Remaining Authentic With Your Music


Every once in a while I get an email asking when I’ll release another volume of sample & breaks mixes.  Well, sorry to say that at this point it doesn’t look like there will ever be another installment.  This is actually due to a couple of reasons, but it mainly comes down to an issue of authenticity.

I’ve always required a certain level of authenticity from myself, which is why all mixes were made using actual vinyl records without containing any reprints, compilations, or digital versions.  This was not done out of some crazy hatred for technology or being stuck in old school ways, but out of pride.  I’ve always believed that a mix, especially one containing original samples, was a way to show off your record collection while at the same time opening others up to new sounds.  There was no fun in putting together a collection of mp3’s, it just didn’t pose a challenge.  Not that there is anything wrong with digital mixes or compilations; the fact of the matter is that times have changed and music along with it, however, one thing that should not change is authenticity. 

Making all-vinyl mixes was my way of remaining authentic, but this concept is not relegated to digital vs. physical music mediums.  Authenticity should be contained in the heart and soul of the artist and music.  A quote from producer 88 Keys immediately comes to mind when thinking about personal challenge and the need to create when he said, "I always felt doing loops was just too easy… I felt like I was kind of getting over on my audience."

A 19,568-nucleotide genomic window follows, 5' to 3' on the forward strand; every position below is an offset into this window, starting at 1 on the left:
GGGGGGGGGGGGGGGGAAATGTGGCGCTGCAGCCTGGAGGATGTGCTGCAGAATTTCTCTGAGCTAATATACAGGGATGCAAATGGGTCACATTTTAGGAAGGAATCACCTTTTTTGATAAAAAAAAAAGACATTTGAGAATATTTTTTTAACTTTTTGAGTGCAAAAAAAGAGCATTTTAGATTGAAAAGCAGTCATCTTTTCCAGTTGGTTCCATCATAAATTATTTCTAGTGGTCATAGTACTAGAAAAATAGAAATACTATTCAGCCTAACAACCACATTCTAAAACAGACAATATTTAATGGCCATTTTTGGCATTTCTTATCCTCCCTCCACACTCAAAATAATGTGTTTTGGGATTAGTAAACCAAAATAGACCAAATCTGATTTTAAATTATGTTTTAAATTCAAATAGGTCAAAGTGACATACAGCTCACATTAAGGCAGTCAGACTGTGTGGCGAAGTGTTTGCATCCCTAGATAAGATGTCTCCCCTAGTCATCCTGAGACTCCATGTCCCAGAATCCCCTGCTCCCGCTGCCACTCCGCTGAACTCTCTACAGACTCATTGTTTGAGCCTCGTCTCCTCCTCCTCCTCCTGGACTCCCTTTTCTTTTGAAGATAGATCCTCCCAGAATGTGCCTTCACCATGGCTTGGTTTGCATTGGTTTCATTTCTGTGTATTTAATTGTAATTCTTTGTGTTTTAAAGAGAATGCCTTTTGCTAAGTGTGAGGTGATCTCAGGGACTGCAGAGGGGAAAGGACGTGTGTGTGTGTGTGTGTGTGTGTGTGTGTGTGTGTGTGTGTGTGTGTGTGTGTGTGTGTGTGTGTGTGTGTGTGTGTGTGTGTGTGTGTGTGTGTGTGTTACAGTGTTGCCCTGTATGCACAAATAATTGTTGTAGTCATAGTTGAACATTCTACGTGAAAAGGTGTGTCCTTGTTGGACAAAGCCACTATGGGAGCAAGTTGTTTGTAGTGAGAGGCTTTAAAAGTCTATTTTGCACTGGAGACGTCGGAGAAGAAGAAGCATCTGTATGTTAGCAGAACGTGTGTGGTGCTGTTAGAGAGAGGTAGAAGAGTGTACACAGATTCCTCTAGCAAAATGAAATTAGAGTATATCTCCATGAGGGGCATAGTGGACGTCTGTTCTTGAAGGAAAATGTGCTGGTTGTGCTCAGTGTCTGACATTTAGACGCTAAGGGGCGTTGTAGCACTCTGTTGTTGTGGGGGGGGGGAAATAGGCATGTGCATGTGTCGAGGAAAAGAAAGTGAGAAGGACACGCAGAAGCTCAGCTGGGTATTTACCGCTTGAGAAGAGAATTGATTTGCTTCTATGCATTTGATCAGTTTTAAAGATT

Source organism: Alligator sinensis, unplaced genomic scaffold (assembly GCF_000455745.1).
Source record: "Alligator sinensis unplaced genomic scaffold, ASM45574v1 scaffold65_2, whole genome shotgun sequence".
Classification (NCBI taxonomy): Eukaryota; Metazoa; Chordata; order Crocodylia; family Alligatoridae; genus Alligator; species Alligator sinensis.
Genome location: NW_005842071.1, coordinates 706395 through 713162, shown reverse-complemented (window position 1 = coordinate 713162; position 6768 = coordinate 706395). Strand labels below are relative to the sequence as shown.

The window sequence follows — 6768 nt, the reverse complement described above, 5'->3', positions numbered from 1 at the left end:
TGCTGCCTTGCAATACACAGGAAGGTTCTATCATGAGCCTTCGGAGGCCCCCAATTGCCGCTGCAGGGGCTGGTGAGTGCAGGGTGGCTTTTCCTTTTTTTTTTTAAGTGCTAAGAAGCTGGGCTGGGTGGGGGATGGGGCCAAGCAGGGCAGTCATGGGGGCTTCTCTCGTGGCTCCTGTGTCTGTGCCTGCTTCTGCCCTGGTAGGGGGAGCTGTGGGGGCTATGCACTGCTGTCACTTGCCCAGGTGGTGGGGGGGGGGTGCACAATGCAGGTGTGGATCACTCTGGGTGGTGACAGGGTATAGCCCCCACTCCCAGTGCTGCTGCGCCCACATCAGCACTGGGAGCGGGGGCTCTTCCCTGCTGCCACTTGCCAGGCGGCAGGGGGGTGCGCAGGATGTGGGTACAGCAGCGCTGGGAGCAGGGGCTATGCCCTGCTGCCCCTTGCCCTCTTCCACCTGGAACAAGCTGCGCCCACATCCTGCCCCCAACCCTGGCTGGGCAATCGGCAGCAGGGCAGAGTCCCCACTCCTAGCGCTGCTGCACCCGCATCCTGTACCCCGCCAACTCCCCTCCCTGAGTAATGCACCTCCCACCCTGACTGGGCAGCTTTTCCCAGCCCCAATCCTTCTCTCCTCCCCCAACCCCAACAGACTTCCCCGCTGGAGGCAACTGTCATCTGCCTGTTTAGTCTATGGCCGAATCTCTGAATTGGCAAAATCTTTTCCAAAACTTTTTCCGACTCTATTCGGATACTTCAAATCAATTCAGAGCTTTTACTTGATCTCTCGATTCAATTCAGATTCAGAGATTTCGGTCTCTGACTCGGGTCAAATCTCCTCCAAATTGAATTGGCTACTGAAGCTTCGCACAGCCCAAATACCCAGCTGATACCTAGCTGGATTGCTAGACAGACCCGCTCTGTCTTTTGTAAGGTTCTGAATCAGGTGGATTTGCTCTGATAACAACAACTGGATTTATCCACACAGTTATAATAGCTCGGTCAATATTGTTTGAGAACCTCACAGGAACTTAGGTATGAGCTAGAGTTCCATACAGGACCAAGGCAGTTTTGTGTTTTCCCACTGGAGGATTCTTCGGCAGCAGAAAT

The goal of a musician, vocalist, or producer should not just be to put together a hot beat or song.  When composing a artistic work, the goal should be to challenge both yourself and the audience.  Otherwise, what could have been a great creation and opportunity for change simply becomes another disposable consumer item, which I think we all can agree has already become all too common.

The point that I’m getting at with this whole sideways story is that regardless of who sold however many albums this week or whatever publicity stunt was used to promote an upcoming release, the music being produced must remain true to the artist.  Ignore what has been conveyed in magazines, websites, and television; selling one million copies is not the same thing as making great music!  It’s simply a sign of inventive marketing or, in the case of Hip-Hop, further proof that everyone loves a scandal.

The good news is that with the advent of technology and the increasing options and access for independent artists, there is absolutely no need to compromise creativity and vision.  While it’s unlikely that your independent, digital only release would do platinum numbers, there is still a great chance to build an authentic and substantial audience of people who actually love and appreciate a sincere musical connection.  Again, the whole quality versus quantity argument rearing its ugly head.

I implore all site readers, musicians, producers, and beatmakers to approach the making of music as an art rather than a means to reach a monetary or status related goal.  Receiving a track placement and subsequent royalty check is a nice affirmation of your skills, but the act of making music and open self expression is a reward in itself.  While there is certainly a very lucrative business surrounding the sale and marketing of music, the industry would cease to exist without the creative spark and innovative musical experiments.  Focus on making great music first… if you’re able to make a connection, the crowd along with its energy and monetary wealth will eventually follow.